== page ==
As the most delicate of the main courses, this calls for a wine with buttery and toasty aromas: a 2021 Pošip from Korta Katarina winery, made with grapes harvested on Korčula Island. Aged half in oak barrels and half in stainless steel, this wine features a bit more complexity than the typical all-stainless-steel versions made with this varietal (one of Croatia’s most famous indigenous white grapes).
Sea bass – Smoked mayo / Fagottini with cuttlefish / Mussels / Sweet and sour fish sauce
The oven-roasted sea bass is basted with hot oil to make the skin crispy, and this works great: the flesh remains tender while the skin is indeed super crispy. The fillet rests on a bed of clams (which, I assume, replace the mussels announced on the menu), almonds, and sea fennel. It stands face to face with a slightly awkwardly shaped cuttlefish fagottini that doesn’t taste enough like cuttlefish despite the inky black color of the filling. Once again, the sauce reminds me a lot of an earlier one, in this case the sweet and smoky mayo that accompanied the mackerel). Further departing from the written menu description, a spinach pesto sauce seems to replace the fish sauce. Too bad the rest of the dish doesn’t match the quality of the sea bass.
We’re getting another glass of Pošip from Korčula Island, this one a 2019 vintage from Grgić winery (owned by the same family as California’s Grgich Hills Estate). Like Korta Katarina’s, this wine is matured in a mix of stainless steel tanks and oak barrels, but with only 30% of oak. The result is quite similar, with a creamy finish and maybe a touch more fruitiness. Both are very much to my liking.
Pigeon – Pan-seared and confit / Oat risotto / Foie gras / Hazelnuts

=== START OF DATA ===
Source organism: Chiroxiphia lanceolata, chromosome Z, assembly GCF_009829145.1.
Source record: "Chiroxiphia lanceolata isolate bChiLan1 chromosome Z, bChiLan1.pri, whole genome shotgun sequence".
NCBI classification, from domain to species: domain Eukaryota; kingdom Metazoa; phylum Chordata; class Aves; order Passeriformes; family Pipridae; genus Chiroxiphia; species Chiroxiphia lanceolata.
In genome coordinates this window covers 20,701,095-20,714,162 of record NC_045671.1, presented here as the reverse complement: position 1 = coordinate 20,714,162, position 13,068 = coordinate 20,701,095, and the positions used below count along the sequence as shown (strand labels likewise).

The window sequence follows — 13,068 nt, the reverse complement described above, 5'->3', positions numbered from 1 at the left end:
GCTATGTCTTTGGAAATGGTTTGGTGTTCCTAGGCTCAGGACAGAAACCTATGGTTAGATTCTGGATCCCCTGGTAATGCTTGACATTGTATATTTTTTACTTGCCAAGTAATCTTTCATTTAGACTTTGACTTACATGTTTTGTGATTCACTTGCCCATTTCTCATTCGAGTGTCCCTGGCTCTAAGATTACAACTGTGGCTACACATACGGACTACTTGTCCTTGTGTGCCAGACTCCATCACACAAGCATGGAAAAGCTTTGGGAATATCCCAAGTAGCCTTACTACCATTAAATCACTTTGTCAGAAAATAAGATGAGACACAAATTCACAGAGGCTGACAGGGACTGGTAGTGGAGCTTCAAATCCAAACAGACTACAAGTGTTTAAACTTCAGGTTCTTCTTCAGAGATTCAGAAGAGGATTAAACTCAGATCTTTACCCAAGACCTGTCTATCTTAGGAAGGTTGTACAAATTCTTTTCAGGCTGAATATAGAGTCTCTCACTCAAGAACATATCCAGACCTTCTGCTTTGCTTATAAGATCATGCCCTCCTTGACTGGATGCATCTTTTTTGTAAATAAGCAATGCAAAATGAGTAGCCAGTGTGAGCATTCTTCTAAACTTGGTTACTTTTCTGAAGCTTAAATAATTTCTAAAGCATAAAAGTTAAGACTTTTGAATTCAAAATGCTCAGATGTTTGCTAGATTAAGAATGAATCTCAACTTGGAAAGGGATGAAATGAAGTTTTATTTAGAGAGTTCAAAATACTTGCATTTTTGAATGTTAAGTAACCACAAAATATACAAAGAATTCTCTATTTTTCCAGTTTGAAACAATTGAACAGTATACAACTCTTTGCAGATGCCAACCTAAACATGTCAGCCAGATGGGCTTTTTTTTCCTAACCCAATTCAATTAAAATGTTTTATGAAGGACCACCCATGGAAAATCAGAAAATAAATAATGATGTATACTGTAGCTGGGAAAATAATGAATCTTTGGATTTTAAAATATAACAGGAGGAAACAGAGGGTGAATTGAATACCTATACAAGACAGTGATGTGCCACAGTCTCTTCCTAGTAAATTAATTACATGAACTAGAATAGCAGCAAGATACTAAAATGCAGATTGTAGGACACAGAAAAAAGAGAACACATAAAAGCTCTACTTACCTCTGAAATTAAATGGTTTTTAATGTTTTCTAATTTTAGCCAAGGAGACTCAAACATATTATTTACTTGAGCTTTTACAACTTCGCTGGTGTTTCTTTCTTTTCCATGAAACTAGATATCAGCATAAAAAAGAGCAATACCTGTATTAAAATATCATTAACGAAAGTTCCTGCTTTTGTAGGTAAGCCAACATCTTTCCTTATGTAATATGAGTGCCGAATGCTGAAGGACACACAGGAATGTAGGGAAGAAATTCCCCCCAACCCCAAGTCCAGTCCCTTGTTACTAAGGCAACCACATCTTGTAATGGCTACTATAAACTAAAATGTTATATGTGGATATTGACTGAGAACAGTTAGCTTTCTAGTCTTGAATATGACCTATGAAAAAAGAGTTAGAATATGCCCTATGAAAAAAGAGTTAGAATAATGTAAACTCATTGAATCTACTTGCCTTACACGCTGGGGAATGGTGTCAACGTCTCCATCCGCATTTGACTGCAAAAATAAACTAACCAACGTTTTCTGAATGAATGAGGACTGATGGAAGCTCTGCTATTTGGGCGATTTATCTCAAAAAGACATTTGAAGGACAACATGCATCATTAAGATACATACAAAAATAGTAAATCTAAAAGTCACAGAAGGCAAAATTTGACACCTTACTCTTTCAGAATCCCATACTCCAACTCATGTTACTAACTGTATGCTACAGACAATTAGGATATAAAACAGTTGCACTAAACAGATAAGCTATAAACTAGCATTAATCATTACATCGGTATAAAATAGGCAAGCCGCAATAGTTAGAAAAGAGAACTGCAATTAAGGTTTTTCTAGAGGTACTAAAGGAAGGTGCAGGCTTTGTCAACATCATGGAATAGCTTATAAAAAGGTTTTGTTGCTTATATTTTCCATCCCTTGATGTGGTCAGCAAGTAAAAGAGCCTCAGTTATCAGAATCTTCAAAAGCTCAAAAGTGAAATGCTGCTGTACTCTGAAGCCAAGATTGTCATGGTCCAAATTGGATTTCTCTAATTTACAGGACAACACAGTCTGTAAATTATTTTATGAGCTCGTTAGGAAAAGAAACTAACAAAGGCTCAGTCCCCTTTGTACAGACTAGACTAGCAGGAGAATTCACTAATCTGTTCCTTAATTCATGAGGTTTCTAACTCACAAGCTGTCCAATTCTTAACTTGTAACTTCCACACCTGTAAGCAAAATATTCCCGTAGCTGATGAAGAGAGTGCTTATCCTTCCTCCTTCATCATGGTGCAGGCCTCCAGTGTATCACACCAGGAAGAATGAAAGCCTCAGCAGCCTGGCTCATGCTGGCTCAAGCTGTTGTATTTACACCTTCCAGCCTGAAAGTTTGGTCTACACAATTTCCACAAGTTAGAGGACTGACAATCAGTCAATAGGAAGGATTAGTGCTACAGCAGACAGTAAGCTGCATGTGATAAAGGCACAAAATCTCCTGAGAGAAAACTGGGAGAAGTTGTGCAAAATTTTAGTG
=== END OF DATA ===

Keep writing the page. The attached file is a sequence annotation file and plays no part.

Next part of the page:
Drum roll, please! Here comes the obligatory table-finished dish without which a restaurant cannot get a Michelin star! The squab (from Belgium; we’re told that in Croatia “we don’t kill our pigeons, we only feed them”) follows a traditional preparation: a pan-seared breast (slightly undercooked) with a leg and thigh confit. Our server completes the plate by pouring some rather mild squab jus onto it. The bird is otherwise garnished with a too-gruelly oat risotto, thinly sliced mushrooms, a dark cream made of pickled walnuts that’s my favorite thing on the plate, and a small foie gras log rolled in crushed hazelnuts (which seems to have a texture problem). I find the dish to be a strange choice, considering that it’s not really connected to Croatia.
We’re now transitioning to red wine, with a 2019 Pinot Noir called Križevac i Cimbuščak from Korak winery, located in a small hilly area near Zagreb that benefits from cool, foggy mornings. The wine is light and fresh, with notes of strawberry, blueberry, and cherry, and soft tannins. Although I’m usually not crazy about Pinot Noir, I like this one. I really do smell the berries, and I find the wine quite full-bodied for this varietal.
Pork – Slowly cooked neck / Aubergine textures / Veal glaze sweet & spicy
This is another excellent dish. The thick piece of pork neck from Slavonia is cooked sous-vide for 24 hours at 65 C, then pan-seared. The result is tender and moist but with a well-done, pulled pork texture (unlike my pork neck steak that was cooked at a much lower temperature). The meat is topped with pork jus and fresh spring onion, cucumber, and pork crackling. On the side, we have two textures of eggplant: a cream that reminds me of eggplant caviar, and pickled batons, with some fried parsley. Both are really well prepared and form a delicious pairing for the pork.
As my partner has asked to forgo red wine, she’s being served a full-bodied white from Volarević vineyard, located in the Komarna – Croatia’s youngest wine region, in southern Dalmatian on the mainland facing the Pelješac peninsula, where the first vines were planted in 2008. The 2020 Dubrovačka Malvasia (a local varietal) could qualify as an orange wine because the juice is macerated with the skins for 150 days, but because the maceration occurs at a controlled temperature, you don’t get the characteristic amber color. This is a rather small production: only one barrel was made! The nose exhibits aromas of dried citrus, quince, and flowers. I can taste a little bit of the funky palate that I associate with orange wines, but its much more subdued. Interesting.